Journal of Elementary Science Education

, Volume 9, Issue 1, pp 15–33 | Cite as

Discourse of scientific inquiry in the elementary classroom

  • Andrea Mueller


This paper describes the range of language used by groups of students while working with materials in several elementary science classrooms. Specifically, it examines how students use language in small groups to discuss, clarify and build knowledge about the science task at hand. Opportunities for students to work in small groups during science activities and to develop a discourse of scientific inquiry are important for student learning in science and for understanding science as a process. Listening to such discourse would further educators’ understandings about how students build knowledge in a group and about how to improve students’ understandings. What does a discourse of scientific inquiry sound like in the elementary classroom?


Science Classroom Science Activity Scientific Explanation Killer Whale Elementary Science 
These keywords were added by machine and not by the authors. This process is experimental and the keywords may be updated as the learning algorithm improves.


Unable to display preview. Download preview PDF.

Unable to display preview. Download preview PDF.


  1. Barnes, D., & Todd, F. (1977).Communication and learning in small groups. London: Routledge and Kegan Paul Ltd.Google Scholar
  2. B.C. Ministry of Education. (1991).British Columbia assessment of science 1991 technical report II: Student performance component. Victoria: Queen’s Printer.Google Scholar
  3. Brooks, J., & Brooks, M. (1993).In search of understanding: The case for constructivist classrooms. Virginia: Association for Supervision and Curriculum Development.Google Scholar
  4. Carlsen, W. (1992). Closing down the conversation: Discouraging student talk on unfamiliar science content.Journal of Classroom Interaction, 27(2), 15–21.Google Scholar
  5. Cazden, C. (1988).Classroom Discourse. NH: Heinemann Inc.Google Scholar
  6. Gallas, K. (1995).Talking their way into science. New York: Teachers College Press.Google Scholar
  7. Gibbons, M. (1990).The walkabout papers: Challenging students to challenge themselves. Vancouver: EduServ Inc.Google Scholar
  8. Goodlad, J. (1984).A place called school. New York: McGraw-Hill Co.Google Scholar
  9. Haussling, A., & Mueller, A. (1995). Lernen durch Hypothesenbilden: Eine praxisbezogene e Untersuchung.Sachunterricht und Mathematik in der Primarstufe, 11, 476–482.Google Scholar
  10. Johnson, D. W., & Johnson, R. T. (1991).Learning together and alone. New Jersey: Prentice Hall, Inc.Google Scholar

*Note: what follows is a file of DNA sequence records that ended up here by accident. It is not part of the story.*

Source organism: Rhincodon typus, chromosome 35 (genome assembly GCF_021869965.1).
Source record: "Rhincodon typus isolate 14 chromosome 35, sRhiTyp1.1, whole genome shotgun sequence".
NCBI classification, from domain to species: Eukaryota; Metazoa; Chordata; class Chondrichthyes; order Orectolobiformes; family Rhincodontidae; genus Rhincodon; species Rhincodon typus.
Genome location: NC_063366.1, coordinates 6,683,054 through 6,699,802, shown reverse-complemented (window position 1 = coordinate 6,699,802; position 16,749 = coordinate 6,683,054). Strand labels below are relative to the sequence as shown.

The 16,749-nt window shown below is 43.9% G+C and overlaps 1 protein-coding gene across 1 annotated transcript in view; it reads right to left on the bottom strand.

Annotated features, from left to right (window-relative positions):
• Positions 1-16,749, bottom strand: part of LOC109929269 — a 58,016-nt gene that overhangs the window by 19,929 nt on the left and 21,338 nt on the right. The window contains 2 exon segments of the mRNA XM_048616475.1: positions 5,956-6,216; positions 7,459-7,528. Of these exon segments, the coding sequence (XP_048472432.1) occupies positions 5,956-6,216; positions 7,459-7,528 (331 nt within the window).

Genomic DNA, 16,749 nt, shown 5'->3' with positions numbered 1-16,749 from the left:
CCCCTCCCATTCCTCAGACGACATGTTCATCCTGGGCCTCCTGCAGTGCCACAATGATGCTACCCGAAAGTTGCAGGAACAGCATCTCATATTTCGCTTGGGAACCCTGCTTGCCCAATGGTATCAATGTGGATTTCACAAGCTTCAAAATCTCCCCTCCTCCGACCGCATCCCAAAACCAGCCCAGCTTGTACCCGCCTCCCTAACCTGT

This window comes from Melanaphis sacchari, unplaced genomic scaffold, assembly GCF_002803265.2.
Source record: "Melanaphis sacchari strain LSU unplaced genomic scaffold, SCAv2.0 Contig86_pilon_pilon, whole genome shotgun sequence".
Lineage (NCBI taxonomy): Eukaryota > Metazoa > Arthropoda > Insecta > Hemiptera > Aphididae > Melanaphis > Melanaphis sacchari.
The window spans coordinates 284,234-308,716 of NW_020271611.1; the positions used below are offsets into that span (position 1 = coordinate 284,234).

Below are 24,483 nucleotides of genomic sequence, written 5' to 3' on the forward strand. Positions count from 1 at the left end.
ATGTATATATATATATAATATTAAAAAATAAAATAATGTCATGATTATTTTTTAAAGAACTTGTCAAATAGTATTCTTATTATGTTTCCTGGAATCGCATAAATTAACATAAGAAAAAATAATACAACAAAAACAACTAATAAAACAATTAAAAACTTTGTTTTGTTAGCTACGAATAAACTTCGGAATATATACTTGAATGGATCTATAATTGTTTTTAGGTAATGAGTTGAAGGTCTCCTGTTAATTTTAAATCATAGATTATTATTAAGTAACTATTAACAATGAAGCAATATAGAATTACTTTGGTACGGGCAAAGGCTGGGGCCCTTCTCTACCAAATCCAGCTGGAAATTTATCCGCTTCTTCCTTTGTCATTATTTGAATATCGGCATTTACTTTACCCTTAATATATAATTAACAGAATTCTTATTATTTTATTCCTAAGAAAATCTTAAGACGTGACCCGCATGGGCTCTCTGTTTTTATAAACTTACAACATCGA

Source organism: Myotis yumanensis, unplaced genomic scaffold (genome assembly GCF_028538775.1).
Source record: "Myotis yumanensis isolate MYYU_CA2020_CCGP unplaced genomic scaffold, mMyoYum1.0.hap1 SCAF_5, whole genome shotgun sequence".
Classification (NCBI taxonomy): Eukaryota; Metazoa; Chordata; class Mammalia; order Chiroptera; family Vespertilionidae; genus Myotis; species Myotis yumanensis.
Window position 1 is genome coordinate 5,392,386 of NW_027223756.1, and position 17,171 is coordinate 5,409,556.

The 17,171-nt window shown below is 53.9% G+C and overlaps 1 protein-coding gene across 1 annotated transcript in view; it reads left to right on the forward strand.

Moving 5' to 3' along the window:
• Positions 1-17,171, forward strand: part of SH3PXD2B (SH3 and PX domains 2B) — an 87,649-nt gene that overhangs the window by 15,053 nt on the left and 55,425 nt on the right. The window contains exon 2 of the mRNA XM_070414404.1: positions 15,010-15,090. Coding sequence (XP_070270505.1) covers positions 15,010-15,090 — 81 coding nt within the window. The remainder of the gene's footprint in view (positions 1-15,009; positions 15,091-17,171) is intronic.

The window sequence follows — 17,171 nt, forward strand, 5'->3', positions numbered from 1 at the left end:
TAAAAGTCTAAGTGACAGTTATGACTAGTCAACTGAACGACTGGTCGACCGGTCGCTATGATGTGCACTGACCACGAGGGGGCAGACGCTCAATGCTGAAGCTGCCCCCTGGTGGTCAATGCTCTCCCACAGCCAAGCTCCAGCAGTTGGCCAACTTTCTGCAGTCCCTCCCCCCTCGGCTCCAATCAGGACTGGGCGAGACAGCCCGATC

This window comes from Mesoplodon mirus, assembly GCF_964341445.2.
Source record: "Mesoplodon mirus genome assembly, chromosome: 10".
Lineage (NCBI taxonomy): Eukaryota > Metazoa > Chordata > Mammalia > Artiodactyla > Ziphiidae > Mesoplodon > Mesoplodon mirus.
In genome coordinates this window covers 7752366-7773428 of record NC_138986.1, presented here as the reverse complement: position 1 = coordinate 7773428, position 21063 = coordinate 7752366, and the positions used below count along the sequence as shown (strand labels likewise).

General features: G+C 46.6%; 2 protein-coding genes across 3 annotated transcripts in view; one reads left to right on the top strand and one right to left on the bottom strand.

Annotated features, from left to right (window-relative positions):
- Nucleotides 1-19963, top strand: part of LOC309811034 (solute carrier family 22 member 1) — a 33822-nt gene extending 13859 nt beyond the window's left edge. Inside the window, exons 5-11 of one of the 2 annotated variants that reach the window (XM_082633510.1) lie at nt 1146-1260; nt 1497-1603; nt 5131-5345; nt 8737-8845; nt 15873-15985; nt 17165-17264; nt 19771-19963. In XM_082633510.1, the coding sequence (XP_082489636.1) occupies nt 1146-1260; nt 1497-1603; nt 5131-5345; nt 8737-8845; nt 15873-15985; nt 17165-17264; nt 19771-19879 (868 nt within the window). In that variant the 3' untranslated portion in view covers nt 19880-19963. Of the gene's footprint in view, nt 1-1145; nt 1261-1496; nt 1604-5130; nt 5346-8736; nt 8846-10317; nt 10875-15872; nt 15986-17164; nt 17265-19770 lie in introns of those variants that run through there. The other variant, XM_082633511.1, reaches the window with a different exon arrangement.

11. Keystone, D. (1992). Reflective questions. In J. Scott (Ed.),Science language links. (pp. 2–18). Heinemann.Google Scholar
  12. Lemke, J. (1990).Talking science: Language, learning and values. NJ: Ablex Publishing.Google Scholar
  13. Lunetta, V. (1990). Cooperative learning in science, mathematics, and computer problem solving. In M. Gardner et al. (Eds.),Toward a scientific practice of science education. (pp. 235–249). New Jersey: Lawrence Erlbaum Associates, Inc.Google Scholar
  14. Meyer, K., & Woodruff, E. (March, 1995).A framework for inquiry discourse and consensus-building in science teaching. Paper presented at the annual meeting of the American Educational Research Association, San Francisco.Google Scholar
  15. Meyer, K., & Woodruff, E. (April, 1996).Explanations from small and large group discourse within the science classroom. Paper presented at the annual meeting of the American Educational Research Association, New York.Google Scholar
  16. Meyerson, M., Ford, M., Jones, W., & Ward, M. (1991). Science vocabulary knowledge of third and fifth grade students.Science Education, 75(4), 419–428.CrossRefGoogle Scholar
  17. Mueller, A. (1994).Talking science in small groups. Unpublished master’s thesis, University of Victoria, Canada.Google Scholar
  18. Scott, J. (1992).Science language links. Portsmouth, NH: Heinemann.Google Scholar
  19. Stubbs, M. (1976).Language, schools and classrooms. London: Methuen & Co. Ltd.Google Scholar
  20. Tobin, K. (1990). Research on science laboratory activities: In pursuit of better questions and answers to improve learning.School Science and Mathematics, 90(5), 403–418.CrossRefGoogle Scholar
  21. Well, G., & Chang-Wells, G. L. (1992).Constructing knowledge together: Classrooms as centers of inquiry and literacy. Portsmouth, NH: Heinemann.Google Scholar
  22. Whitehead, A. N. (1917).The organization of thought. Philadelphia: J. B. Lippincott Company.Google Scholar

Copyright information

© Springer 1997

Authors and Affiliations

  • Andrea Mueller
    • 1
  1. 1.University of British ColumbiaVancouverCanada

Personalised recommendations